Jump to content
Objectivism Online Forum

Ninth Doctor

  • Posts

  • Joined

  • Last visited

  • Days Won


Posts posted by Ninth Doctor

  1. A fairly recent upload.  The one I heard about had Hitchens flying solo on the socialist side.  Here he has a (weak) colleague, so this is probably not the debate in question.  Hitchens is worth listening to, as always.  He commits the fallacy of composition (family unit to national).  In later years he was later able to speak knowledgeably about Rand, here no.  I suspect he studied and upped his game for a later debate. 

    There's a part where a questioner insults Binswanger, leading him to refuse to answer any question from that person (as Rand did in one of her Donahue appearances).  For some reason that was the most memorable moment for me.  

  2. Thanks for bumping this thread.

    On 12/20/2020 at 10:37 AM, Ninth Doctor said:

    I'm putting in a limit order a bit below the current price with the after tax amount I pocketed in November.  I did really well with this one, at least in terms of IRR.

    I put in for 300,000 shares at .0052, which executed on Monday.  So last night I put in to sell once it hit .0102.  That happened today.  I (nearly) doubled my money in one day...again! 

    BTW I've made my share of investing blunders.  No genius here.  This was luck. 

    By way of payback, a tip: look at EQD.U.  It's an SPAC associated with Sam Zell.  They haven't announced what they're acquiring, so the stock has been in bed.  3 months, no movement.  Sam Zell is a legend in distressed real estate, and COVID lockdowns ought to turn out well for that strategy.  I know a lot more about real estate than the value of back pain therapy patents.


  3. It was between .031 and .033 back in late August when you first posted about it.  Now it's about one fifth that price.  Hope you didn't lose too much on it.  

    In bankruptcy the common shares are typically wiped out, so it's no surprise that the new investors are getting compensated via share dilution.  The debtors had to be paid too.  Authorized isn't the same thing as issued, BTW.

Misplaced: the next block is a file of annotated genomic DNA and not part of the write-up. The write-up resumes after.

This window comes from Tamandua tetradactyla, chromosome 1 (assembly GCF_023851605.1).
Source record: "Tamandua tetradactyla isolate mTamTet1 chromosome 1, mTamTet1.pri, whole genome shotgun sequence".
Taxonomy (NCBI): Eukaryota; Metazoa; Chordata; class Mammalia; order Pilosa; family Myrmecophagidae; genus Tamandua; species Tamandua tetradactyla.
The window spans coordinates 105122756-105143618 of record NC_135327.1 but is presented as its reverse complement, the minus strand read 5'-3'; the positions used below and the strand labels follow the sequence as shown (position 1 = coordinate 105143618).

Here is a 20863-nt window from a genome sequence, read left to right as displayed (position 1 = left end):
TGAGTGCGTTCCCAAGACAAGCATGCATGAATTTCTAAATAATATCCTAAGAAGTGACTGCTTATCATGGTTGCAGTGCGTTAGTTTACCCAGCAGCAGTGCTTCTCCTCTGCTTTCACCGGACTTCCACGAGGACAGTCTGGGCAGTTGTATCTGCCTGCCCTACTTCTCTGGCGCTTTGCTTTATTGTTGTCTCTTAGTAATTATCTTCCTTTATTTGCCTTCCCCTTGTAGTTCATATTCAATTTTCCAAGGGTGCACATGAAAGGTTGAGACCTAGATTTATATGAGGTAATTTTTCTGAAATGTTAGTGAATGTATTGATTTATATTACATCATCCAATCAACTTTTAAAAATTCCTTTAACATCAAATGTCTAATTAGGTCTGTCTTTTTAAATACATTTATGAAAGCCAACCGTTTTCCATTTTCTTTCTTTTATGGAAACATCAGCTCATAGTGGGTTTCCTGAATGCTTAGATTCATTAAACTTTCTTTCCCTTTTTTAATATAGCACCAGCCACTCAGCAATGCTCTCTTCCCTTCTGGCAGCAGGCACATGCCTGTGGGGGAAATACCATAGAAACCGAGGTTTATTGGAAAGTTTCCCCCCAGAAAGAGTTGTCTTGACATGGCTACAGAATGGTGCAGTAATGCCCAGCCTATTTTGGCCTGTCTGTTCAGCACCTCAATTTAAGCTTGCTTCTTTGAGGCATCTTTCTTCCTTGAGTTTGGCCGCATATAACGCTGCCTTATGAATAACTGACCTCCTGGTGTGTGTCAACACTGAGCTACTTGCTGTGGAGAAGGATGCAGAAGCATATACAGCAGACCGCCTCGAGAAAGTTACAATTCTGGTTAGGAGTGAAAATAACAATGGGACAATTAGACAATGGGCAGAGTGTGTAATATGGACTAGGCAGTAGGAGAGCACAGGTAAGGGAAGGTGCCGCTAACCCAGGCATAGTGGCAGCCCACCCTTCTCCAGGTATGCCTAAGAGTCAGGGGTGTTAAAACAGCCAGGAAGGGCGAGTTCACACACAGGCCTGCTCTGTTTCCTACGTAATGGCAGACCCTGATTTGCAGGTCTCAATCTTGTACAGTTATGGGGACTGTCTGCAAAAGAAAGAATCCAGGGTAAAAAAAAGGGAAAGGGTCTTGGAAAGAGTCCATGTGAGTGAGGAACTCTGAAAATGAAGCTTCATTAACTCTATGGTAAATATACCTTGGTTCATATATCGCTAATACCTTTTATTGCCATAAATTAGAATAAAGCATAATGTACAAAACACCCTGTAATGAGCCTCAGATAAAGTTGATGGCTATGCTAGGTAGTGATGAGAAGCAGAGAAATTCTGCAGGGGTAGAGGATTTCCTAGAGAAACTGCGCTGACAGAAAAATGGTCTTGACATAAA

I'm putting in a limit order a bit below the current price with the after tax amount I pocketed in November.  I did really well with this one, at least in terms of IRR. 

    On 8/30/2020 at 10:41 AM, Ninth Doctor said:

    Personally, I've never gotten a penny stock tip that turned into anything but a loss.

    And I believe in self-fulfilling prophecies.

  4. 8 hours ago, happiness said:

    This is an embarrassment. It turned out to be a pump and dump. I got excited by the initial hype, solely because I knew of their product's medical legitimacy, but as the days went on I realized the narrative around the stock was totally irrational and got out. It's been an interesting episode to follow. I've been publicly predicting that the stock would crash for the three months, and it just did. I credit Objectivist epistemology for allowing me to spot he scam. 

    Here's a book recommendation:


    The co-author is a big Rand fan.  Nassim Taleb highly recommends this book. 

    Penny stocks are very volatile.  This one has had some wild swings.  You can make money but only if you have a sell discipline.  And not mind paying short term capital gains tax.

    At year end people sell just to lock in losses to offset gains made elsewhere.  The price capitulation you're seeing now might be a buy signal.  This company is out of bankruptcy (hence the Q being removed from the ticker), and that's a really good sign.  But don't go "all in" on anything, even Amazon (which is my biggest holding). 

    Full disclosure: I put this on my watch list back when you first posted about it.  I had a limit order that executed on 11/17, then I immediately put in a sell order that executed on 11/18.  Doubled my money in one day.  Mind you only about $2K, play money.  Turns out this coincided with the announcement that they'd emerged from bankruptcy. 

    Now I see it's at .00635.   Glad I got out, but now I feel like I have house money to play with. 

    BTW, I don't see what Objectivist Epistemology has to do with this.  This company seems to not be a scam at all, it's just very speculative.  If you follow investment discussion forums (I assume that's where you encountered hype around this stock) then you have to be mindful that everyone posting there has an agenda.  Some have Options such that they profit if the stock moves (up or down) within a certain timeframe.  They have no fiduciary duty to you.  They can lie with no consequences.  They're anonymous.  Trust no one. 

  5. 5 hours ago, DavidOdden said:

    I’m still looking for reasoning, not the conclusion that you prefer. I want to know why you like your conclusion and not mine.


    I'm at a loss for what further reasoning might satisfy you.  As for a write-in vs. Jorgensen, if you go for a write-in your vote won't count at all.  Some poll worker might get a chuckle out of it, depending on how creative you are.  Libertarian vote counts do get reported, and you can look them up going all the way back: